This is why Paul points to Abraham as a “type” of how we are justified – By grace through the faithfulness of God/Christ (i.e. His delivering act), by believing or trusting in God/Christ (Romans 4:1-3).
Now I want you to pay close attention to what happens next.
Israel is commanded by God to be faithful in the promised land and to drive out it’s inhabitants. It reads, “you must destroy them totally. Make no treaty… show them no mercy… break down their altars, smash their sacred stones, cut down their Asherah poles…” (Deuteronomy 7:2-6). Who’s doing all of the “work” here?
Obviously it is Israel. But now let us turn to chapter 9 where the scriptures read, “the Lord your God… goes across ahead of you… He will destroy them… he will drive them out” (Deuteronomy 9:3).
Can someone say “mystery”?
Now then, if the Israelites are the ones driving out the nations, but God is the one driving out the nations the question becomes, who gets the credit? Who is actually doing the work? The answer is given in the next section, and I need to quote it at length:
After the Lord your God has driven them out before you, do not say to yourselves, “The Lord has brought me here to take possession of this land because of my righteousness.” No, it is on account of the wickedness of these nations that the Lord is going to drive them out before you. It is not because of your righteousness or your integrity that you are going in to take possession of their land; but on account of the wickedness of these nations, the Lord your God will drive them out before you, to accomplish what he swore to your fathers, to Abraham, Isaac and Jacob. Understand, then, that it is not because of your righteousness that the Lord your God is giving you this good land to possess, for you are a stiff-necked people.
I can summarize that whole passage by one phrase: It is by grace through faith you have been saved, and not by works so that no one can boast (Ephesians 2:8-9). I can summarize it with another passage, “I am not ashamed of the gospel, because it is the power of God for salvation of everyone who believes” (Romans 1:16). Or again, “There is no one righteous, not even one… But now a righteousness from God, apart from law, has been made known, to which the Law and the Prophets testify. This righteousness from God comes through the faithfulness of Jesus Christ to all who believe” (Romans 3:10 and 21-22).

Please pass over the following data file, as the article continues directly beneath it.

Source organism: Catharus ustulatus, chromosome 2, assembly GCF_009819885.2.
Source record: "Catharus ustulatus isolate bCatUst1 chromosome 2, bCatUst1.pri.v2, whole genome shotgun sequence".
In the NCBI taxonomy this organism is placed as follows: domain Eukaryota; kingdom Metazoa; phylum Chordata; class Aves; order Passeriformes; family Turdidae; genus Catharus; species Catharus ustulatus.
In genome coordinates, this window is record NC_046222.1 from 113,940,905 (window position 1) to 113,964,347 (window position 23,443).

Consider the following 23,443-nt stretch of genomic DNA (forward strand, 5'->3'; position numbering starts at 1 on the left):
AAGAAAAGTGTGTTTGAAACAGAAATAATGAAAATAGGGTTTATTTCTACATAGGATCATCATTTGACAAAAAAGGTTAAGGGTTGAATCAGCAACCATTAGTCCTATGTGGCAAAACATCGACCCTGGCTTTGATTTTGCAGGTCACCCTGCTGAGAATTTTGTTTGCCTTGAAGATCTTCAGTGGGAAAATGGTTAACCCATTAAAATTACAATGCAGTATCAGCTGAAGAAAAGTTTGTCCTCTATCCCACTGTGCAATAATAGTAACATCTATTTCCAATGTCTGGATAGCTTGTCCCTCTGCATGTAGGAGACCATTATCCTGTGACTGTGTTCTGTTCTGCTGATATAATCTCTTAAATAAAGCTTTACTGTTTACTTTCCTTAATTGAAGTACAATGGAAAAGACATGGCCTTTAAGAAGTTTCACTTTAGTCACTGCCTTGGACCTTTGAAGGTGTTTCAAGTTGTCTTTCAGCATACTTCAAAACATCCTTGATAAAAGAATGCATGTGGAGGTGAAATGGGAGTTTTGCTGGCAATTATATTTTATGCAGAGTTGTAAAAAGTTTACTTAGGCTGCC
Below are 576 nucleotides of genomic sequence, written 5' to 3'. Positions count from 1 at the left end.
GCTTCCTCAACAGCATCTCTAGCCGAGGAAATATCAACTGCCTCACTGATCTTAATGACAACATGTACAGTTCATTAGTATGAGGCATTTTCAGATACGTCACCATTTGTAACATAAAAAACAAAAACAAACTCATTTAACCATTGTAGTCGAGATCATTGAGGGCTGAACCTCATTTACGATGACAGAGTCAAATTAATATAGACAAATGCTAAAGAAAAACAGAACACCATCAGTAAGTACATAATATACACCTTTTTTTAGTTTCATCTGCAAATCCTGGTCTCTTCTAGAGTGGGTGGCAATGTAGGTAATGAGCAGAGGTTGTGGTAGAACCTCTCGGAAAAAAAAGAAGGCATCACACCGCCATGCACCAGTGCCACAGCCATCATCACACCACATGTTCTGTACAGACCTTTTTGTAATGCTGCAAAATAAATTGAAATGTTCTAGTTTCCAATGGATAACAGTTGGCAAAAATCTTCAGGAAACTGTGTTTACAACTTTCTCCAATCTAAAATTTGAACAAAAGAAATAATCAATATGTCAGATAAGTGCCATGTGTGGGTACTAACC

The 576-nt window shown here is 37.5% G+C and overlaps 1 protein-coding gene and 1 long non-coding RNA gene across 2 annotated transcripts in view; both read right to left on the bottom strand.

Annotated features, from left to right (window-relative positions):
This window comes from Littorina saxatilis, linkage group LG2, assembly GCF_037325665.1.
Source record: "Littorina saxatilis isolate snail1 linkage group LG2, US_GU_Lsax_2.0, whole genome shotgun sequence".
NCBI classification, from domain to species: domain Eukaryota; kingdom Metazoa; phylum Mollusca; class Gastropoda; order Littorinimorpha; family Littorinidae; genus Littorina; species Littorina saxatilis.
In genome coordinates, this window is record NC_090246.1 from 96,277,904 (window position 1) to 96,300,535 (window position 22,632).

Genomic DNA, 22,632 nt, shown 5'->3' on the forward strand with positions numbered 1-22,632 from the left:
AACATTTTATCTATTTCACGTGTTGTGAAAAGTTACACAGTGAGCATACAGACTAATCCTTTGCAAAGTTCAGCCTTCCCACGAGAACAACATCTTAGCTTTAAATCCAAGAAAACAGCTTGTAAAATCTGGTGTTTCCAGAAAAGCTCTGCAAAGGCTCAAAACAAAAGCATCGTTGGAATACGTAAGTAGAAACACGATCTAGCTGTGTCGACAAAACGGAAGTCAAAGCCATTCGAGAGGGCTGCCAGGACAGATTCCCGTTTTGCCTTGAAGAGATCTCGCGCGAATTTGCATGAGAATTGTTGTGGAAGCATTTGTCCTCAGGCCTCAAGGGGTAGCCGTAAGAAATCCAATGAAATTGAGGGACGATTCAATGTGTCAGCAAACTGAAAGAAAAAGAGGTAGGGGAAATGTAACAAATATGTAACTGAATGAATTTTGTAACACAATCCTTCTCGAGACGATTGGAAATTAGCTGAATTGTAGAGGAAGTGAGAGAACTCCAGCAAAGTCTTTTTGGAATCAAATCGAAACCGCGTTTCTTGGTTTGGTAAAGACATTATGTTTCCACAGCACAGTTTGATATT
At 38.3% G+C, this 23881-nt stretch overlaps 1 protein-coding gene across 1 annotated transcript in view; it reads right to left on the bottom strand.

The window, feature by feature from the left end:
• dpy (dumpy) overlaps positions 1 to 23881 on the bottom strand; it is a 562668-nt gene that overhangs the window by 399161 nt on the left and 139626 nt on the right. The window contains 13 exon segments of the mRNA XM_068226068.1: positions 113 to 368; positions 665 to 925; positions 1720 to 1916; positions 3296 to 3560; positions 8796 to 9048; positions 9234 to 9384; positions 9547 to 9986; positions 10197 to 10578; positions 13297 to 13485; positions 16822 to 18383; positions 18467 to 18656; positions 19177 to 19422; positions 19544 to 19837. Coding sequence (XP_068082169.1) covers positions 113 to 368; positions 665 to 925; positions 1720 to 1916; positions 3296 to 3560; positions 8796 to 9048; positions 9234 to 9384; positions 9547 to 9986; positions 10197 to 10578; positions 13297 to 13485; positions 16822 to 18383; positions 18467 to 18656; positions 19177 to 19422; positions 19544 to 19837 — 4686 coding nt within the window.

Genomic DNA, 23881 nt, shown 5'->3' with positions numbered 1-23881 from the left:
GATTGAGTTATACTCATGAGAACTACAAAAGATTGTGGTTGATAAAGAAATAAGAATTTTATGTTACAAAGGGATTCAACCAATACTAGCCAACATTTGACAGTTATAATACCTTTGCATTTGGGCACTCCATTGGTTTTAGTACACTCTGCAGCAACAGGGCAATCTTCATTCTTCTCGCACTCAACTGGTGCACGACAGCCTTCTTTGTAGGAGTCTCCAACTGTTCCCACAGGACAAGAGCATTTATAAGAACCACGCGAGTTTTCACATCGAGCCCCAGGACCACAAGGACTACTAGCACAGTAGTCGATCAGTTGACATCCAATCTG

I could go on, but I think the point has been made. Israel’s entry for those who accepted it by faith lived out in obedience (cf. Hebrews 3:16-4:11) was by the grace of God alone. Their faith, like Abraham’s, was not seen as a “merit” “cooperating” with God’s grace so that they could somehow “boast”. On the contrary, their faith, like Abraham’s, was credited or declared to them as righteous from God the righteous Judge – clearly not their own righteousness (could the text just sited be any more clear?).
Some popular theologies want to equate “faith” with “merit” so that to “believe” would be a “work” on equal parts with God’s grace, but the scriptures never do. I opt to follow God and the scriptures, not Calvin or some other theologian whose biases want to dictate to us on how we ought to employ these terms.
We are saved by God’s grace alone. But that grace is received by faith. Everywhere the scriptures teach this (as I’ve illustrated in this post). Faith is not seen in the scriptures are a “merit” unto salvation. While some theologians do equate “faith” with “works unto salvation”, that is not my problem. I will not allow a bully theology dictate to me a use of this term which contradicts the Word of God.